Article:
A girl and her cat take on the world with nothing more than a cup of tea and a good book and enough dreams to fill the universe.
Emmett Till, a black boy who was brutally murdered in 1955 for supposedly flirting with a white woman. His murderers took him to a barn where they beat him, gouged out one of his eyes before finally shooting him in the head. They tied a 70 pound cotton gin around his neck with barbed wire before they dumped him into the Tallahatchie River. In court, the jury came back with not guilty for the two men who brutally ended the life of a fourteen year old boy. The true tragedy here is that this boy’s death is one of the major incidents that sparked the civil rights movements of the 1960s and I didn’t know his name until I read Marilyn Nelson’s book A Wreath for Emmett Till.
Her book is a collection of fifteen sonnets, the last one composed of all the first lines of the first fourteen poems. It was a beautiful elegy for this boy and her introduction was interesting in that she wrote about how she could not get Emmett Till out of her head. This boy’s murder haunted her. So, she wrote about it. To express her anger and her anguish. To give voice to the fear of a boy watching the boots come at his face and the feeling of having his eyes pulled from their sockets. To mourn with his mother and to stand up with the civil rights activists.
After reading this book and learning a little bit about Emmett Till, I wanted to know more. His mother had insisted on an open casket funeral. With trepidation, I decided to google him and what I found was the image of a young boy, smiling, and then something that looked akin to the elephant man. I had to stare at the image of Emmett Till for several minutes before I began to piece together where his eyes would have been and where his mouth was. This image is probably not for everyone and it does not add to the understanding of the viciousness of this event and so I have decided not to include it in this post. If you want to see Emmett Till, you can google Emmett Till.
Racism makes me sick to my stomach. I can’t stand it. It’s disgusting and has no place in our world today. Several posts ago, I wrote about standing up to a racist incident at work. While, in hindsight, I don’t believe my speaking out against racial slurs made any sort of difference or solved any problems, I feel better about what I did because I DID something. I decided not to just stand by and let it all play out. I decided to attempt to fix the problem. Of course, I begin to ask myself what I could have done differently to really fix things. How could I have followed up on this and made sure it didn’t happen again. Standing up once isn’t enough. Standing up twice isn’t either. If I really want to do this, I’ll have to spend my life on my feet. My thoughts travel like this for awhile before the dark, slimy thoughts crawl out of the horrible corners of my brain. They ask questions like “what if the black man didn’t actual care about the racism directed toward him?” What if you just made a big deal out of nothing? What if the black man didn’t want you to do anything about it? Now, I think of Emmett Till and those thoughts flee in terror. What if someone had had enough of standing on the sidelines watching horrible events like this? If someone had decided to speak out sooner, perhaps a boy would have lived. If someone decided to take action, a mother may not have had to bury her child. We have to stop sitting around twiddling our thumbs. Our culturally okay racism is wrong. We have to say no to it. We can no longer watch as racism continues. People are still killing each other on no other basis than the color of their skin. Mexicans, blacks, it doesn’t matter. We have to embrace loving each other and putting aside the stereotypes. Hate can stop with us. Now, are you willing to stand?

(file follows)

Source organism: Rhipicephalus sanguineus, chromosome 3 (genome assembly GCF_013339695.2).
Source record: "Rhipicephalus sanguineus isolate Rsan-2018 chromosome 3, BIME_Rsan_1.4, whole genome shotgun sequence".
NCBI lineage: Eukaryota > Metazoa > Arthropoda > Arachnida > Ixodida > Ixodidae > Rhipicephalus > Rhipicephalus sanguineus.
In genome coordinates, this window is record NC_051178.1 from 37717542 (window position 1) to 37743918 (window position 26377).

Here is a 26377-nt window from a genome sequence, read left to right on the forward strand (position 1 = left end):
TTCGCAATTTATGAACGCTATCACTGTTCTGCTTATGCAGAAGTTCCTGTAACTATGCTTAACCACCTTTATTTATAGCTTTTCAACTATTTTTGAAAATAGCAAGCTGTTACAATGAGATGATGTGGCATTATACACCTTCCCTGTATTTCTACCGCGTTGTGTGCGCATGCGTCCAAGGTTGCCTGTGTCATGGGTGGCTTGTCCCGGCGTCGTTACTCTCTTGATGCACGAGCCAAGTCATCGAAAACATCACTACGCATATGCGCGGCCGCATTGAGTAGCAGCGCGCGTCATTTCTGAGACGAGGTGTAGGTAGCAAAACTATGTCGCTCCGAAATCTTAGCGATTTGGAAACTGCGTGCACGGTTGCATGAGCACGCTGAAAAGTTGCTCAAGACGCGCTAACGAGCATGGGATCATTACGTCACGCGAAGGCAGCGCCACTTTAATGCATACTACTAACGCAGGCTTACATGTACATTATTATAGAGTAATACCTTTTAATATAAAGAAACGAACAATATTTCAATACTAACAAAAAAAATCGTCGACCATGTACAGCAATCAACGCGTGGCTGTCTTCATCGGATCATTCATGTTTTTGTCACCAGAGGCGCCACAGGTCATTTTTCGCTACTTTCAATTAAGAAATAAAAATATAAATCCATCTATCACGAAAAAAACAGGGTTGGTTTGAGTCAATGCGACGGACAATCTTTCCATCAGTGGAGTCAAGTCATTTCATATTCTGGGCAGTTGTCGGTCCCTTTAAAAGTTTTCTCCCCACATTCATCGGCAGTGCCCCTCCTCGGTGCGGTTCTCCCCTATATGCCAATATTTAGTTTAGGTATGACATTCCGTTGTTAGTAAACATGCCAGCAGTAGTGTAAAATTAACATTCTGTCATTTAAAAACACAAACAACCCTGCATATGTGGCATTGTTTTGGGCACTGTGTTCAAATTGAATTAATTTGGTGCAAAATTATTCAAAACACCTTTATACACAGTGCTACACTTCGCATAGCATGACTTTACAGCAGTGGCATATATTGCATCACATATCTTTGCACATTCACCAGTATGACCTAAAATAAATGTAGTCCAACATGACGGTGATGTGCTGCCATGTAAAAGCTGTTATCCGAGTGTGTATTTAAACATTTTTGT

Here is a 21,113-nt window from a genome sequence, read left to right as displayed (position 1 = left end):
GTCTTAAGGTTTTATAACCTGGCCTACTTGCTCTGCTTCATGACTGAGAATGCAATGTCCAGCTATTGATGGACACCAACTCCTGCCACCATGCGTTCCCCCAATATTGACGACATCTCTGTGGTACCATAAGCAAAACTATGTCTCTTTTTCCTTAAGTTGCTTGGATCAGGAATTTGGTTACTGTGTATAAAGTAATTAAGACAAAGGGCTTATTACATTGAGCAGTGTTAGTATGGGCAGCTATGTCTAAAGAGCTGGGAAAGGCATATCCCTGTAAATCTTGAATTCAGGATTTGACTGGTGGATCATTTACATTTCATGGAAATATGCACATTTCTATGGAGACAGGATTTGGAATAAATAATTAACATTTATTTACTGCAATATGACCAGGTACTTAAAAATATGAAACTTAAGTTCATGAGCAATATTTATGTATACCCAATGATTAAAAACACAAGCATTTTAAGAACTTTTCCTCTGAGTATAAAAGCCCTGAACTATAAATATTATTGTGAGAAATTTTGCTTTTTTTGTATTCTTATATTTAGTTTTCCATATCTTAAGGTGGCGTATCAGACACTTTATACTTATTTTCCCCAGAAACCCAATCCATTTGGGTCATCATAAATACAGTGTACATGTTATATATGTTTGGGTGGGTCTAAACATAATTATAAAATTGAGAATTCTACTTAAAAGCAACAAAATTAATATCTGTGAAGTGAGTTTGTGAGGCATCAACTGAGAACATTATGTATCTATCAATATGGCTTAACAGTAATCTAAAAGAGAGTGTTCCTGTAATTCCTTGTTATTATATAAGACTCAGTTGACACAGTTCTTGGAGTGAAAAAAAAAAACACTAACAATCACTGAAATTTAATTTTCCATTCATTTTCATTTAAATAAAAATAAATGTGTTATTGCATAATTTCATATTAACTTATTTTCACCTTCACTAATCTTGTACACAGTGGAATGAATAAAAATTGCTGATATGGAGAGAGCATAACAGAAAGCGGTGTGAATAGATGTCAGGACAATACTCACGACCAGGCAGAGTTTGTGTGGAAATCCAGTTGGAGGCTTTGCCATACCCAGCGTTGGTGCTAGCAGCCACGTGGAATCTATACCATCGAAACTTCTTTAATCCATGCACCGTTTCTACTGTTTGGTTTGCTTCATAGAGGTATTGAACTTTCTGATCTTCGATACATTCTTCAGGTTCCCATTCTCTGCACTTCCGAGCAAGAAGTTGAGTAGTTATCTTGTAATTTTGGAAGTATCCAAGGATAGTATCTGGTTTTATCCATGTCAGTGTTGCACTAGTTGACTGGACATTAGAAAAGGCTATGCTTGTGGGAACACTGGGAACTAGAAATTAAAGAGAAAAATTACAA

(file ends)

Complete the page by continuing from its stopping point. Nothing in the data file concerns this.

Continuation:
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Brian Marggraf, Author of Dream Brother: A Novel, Independent publishing advocate, New York City dweller
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Stefan Falke photographs artists who live and work along the 2000 miles long U.S.- Mexico border to document the vibrant culture of the region on both sides. All photos © Stefan Falke (use with written permission by the author only)